So, I just received some bad medical news, and I am not sure how to deal with it? I have been told I have a disease and don’t understand how it may affect me. So I have been given the following advice:
1. Be prepared for potential bad news. If you have not already received the bad medical news, but suspect you will (e.g. your doctors calls you to schedule an appointment to go over some test results that you think will be bad news), try to prepare for it emotionally. Anticipate the worst news possible, so you would not be shell-shocked upon actually receiving bad news. Bring a family member or close friend with you to the appointment: this will not only help provide you support at the moment when you need it most, but will also help clarify the bad news and write things down, as you could become shocked upon getting the bad medical news and not be able to ask appropriate questions or comprehend any explanations that follow.
2. Clarify what exactly the bad medical news is and how it will affect you. This may take time and often even more than one meeting to accomplish, as shock and denial is frequently the first emotional response to very bad news. Most people, upon receiving the bad news, become flooded with emotions, making it difficult to comprehend any discussion that follows. If that is the case, it is often helpful to ask the doctor to give you written materials about the condition and its treatment so you can go home and read more about it later in a better state of mind.
3. Find out all about your condition from reliable sources. Search for your condition on the internet, find books in the library, read journals and articles that discuss this condition. Humans tend to fear the unknown. The more you know about the condition, the more comfortable you will be and be prepared to deal with its ramifications. Try to keep in mind that the information posted on the internet cause even more fear, you might want to avoid the internet and talk to a local support group. They can recommend which sites for good information and which sites to avoid.
4. Try to stay calm. Excessive worry will not help. Don’t overreact to bad medical news. Understand that one cannot change what has already happened, but only how one responds to it. Try to keep your cool to focus on its solutions.
5. Get as much support as you can, immediately. Don’t say I’ll try to deal with it myself, and if I need help I’ll get it later. Later may be too late. Tell it immediately to all your loved ones and friends who will listen to you. They may be able to offer you helpful insights on how to deal with condition. And the process of opening up to others is emotionally healing by itself.
6. Be aware of the common Kübler-Ross grief stages to receiving bad news: Denial, Anger, Bargaining, Grieving, Acceptance. Most people go through these stages, though not necessarily in this order, and often may experience more than one stage at a time. Seek professional help (e.g. counseling, psychiatrist) if necessary.
7. Don’t dwell too much on the bad medical news. Exercise, spend time with others, do fun things, and think happy thoughts. Smile. Meditate. Pray (if you are religious). Try to develop and maintain a positive attitude always, and not let bad medical news prevent you from living your normal life and carrying out your daily duties.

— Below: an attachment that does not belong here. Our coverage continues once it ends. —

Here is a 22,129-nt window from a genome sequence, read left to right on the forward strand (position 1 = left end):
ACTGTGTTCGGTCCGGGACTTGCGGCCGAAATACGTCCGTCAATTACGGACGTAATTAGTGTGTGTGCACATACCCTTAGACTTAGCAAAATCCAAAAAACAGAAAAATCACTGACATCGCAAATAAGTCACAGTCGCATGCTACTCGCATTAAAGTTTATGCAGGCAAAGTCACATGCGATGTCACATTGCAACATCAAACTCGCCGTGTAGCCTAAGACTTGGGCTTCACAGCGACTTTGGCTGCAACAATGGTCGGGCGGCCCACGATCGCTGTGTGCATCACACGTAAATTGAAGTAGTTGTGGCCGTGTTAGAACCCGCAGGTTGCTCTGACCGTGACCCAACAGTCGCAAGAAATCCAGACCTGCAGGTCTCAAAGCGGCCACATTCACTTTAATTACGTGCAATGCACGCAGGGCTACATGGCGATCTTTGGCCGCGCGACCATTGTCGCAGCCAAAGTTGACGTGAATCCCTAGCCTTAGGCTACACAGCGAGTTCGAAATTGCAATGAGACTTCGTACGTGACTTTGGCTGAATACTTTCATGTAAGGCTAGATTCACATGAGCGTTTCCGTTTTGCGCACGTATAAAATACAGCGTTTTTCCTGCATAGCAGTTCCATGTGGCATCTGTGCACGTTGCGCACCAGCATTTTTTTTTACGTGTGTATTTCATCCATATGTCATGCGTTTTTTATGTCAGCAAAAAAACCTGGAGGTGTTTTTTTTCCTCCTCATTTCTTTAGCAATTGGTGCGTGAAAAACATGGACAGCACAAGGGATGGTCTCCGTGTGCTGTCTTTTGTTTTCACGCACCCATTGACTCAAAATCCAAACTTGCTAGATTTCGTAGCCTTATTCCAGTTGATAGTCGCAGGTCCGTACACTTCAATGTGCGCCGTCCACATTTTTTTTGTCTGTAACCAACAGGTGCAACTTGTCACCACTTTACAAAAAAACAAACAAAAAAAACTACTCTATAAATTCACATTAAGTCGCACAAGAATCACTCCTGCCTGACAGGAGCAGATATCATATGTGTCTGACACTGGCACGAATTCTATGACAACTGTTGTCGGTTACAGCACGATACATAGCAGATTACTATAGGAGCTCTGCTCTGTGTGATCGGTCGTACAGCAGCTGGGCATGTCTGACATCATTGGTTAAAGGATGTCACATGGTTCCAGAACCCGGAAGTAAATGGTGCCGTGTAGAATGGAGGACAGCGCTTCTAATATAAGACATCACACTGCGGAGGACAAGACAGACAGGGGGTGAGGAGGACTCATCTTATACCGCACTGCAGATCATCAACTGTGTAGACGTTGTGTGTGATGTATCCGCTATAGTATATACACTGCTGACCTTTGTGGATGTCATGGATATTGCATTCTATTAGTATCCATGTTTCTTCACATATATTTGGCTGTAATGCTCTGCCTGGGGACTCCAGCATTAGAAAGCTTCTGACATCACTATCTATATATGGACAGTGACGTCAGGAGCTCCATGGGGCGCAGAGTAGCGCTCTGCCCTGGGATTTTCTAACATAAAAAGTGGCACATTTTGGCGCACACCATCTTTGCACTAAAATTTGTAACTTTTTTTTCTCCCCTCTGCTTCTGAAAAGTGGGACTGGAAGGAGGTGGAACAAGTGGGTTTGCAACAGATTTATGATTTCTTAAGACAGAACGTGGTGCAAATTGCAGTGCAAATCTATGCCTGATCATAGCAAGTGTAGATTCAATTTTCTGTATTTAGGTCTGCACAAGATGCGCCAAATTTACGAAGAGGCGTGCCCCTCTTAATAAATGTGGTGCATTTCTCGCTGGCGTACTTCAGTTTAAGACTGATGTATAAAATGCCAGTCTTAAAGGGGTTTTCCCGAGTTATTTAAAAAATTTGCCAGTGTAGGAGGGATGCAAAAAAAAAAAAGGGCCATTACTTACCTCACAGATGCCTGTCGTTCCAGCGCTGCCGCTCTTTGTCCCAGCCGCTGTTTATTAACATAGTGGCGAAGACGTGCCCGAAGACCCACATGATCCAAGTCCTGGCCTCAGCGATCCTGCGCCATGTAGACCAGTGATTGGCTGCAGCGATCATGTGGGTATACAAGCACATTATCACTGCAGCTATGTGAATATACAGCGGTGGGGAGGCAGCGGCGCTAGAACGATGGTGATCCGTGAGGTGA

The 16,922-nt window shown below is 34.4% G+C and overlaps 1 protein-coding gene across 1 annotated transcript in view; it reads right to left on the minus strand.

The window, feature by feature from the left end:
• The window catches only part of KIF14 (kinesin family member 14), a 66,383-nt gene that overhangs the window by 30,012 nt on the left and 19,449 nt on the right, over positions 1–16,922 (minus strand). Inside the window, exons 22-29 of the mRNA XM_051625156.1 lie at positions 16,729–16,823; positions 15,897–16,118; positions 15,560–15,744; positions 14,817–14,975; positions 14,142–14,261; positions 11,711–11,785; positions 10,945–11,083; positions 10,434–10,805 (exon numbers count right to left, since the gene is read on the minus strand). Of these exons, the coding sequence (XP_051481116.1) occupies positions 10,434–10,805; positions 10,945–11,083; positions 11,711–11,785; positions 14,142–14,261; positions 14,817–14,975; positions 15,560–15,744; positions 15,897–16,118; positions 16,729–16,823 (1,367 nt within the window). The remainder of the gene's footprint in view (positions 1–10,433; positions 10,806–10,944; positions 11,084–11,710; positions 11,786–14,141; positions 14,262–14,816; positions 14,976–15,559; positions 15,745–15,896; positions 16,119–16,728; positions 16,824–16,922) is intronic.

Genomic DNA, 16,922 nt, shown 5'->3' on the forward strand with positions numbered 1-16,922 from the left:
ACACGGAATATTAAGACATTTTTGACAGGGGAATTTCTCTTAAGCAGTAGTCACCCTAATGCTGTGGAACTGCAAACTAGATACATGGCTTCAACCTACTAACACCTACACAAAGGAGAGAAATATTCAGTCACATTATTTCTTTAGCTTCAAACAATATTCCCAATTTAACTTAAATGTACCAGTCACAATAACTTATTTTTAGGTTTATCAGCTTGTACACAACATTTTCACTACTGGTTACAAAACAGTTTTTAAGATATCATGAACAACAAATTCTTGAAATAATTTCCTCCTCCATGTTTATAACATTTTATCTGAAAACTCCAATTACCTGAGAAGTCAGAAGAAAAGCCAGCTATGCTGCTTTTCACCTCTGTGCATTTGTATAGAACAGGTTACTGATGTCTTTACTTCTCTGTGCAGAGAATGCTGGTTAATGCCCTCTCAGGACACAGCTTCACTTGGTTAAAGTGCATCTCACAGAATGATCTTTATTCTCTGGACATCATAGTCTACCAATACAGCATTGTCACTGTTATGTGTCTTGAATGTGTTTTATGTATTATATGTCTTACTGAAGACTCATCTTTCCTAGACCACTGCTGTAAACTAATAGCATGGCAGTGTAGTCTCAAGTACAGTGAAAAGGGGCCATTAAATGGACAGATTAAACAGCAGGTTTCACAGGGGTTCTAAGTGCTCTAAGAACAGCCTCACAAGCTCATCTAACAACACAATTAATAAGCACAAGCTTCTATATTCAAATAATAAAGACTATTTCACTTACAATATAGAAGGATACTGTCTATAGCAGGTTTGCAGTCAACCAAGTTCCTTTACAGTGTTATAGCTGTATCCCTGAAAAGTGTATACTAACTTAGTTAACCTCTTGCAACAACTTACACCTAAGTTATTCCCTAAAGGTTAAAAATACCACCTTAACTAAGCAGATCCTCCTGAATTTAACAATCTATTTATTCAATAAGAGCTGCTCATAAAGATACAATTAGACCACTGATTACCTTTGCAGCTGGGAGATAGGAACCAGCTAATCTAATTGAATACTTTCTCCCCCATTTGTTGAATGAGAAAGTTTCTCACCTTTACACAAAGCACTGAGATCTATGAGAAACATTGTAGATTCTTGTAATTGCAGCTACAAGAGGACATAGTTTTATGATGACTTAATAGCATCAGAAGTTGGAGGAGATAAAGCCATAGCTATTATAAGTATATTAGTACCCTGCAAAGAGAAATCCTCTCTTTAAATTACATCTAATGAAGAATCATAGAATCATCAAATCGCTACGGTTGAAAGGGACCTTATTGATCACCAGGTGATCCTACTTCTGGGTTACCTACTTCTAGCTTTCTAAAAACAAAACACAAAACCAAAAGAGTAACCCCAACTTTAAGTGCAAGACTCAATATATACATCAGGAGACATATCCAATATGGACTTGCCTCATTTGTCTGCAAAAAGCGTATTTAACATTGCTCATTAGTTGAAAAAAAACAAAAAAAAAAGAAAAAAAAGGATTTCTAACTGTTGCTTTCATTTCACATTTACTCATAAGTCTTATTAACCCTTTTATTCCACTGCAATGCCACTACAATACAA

8. Be prepared for the worst outcomes. If you are given a limited life expectancy based on the disease prognosis, plan ahead to accomplish what you need to do before your time comes to leave the world. (Look into palliative care; who can not only make the transition more comfortable but may improve the quality of life as well.) Maybe it’s a book you need to finish writing, maybe it’s an old acquaintance you need to forgive, or maybe it’s some unfinished project you need to fulfill. In any case, make sure these things get done while you can. Have a living will or durable power of attorney if applicable.
Charcot-Marie-Tooth disease (CMT)
CMT causes degeneration of the peripheral nerves, leading to muscle weakness in the body’s extremities. CMT causes damage to the peripheral nerves, which carry signals from the brain and spinal cord to the muscles, and relay sensations, such as pain and touch, to the brain and spinal cord from the rest of the body. There are a number of types of CMT.
What are the symptoms of CMT?
CMT causes muscle weakness and atrophy, and some loss of sensation in the feet, the lower legs, the hands and the forearms. It also often causes contractures (stiffened joints due to abnormal tightening of muscles and associated tissues), and sometimes, curvature of the spine (scoliosis).
At the severe end of the CMT spectrum, the disease can affect nerves other than those that go to and from the extremities. If the nerves that go to and from the diaphragm or intercostal (between the ribs) muscles are affected, respiratory impairment can be effected.
What causes CMT?
CMT is caused by defects in the genes for proteins that affect axons — fibers that carry electrical signals between the brain and spinal cord and the rest of the body — or in the genes for proteins that affect myelin, a coating on axons that insulates and nourishes them.
More than 30 genes have been implicated in CMT, each one linked to a specific type (and in many cases, more than one type) of the disease.
CMT can be inherited in several ways: autosomal dominant (through a faulty gene contributed by either parent); autosomal recessive (through a faulty gene contributed by each parent); or X-linked (through a gene on the X chromosome contributed by either parent.) For more on causes and inheritance patterns in CMT.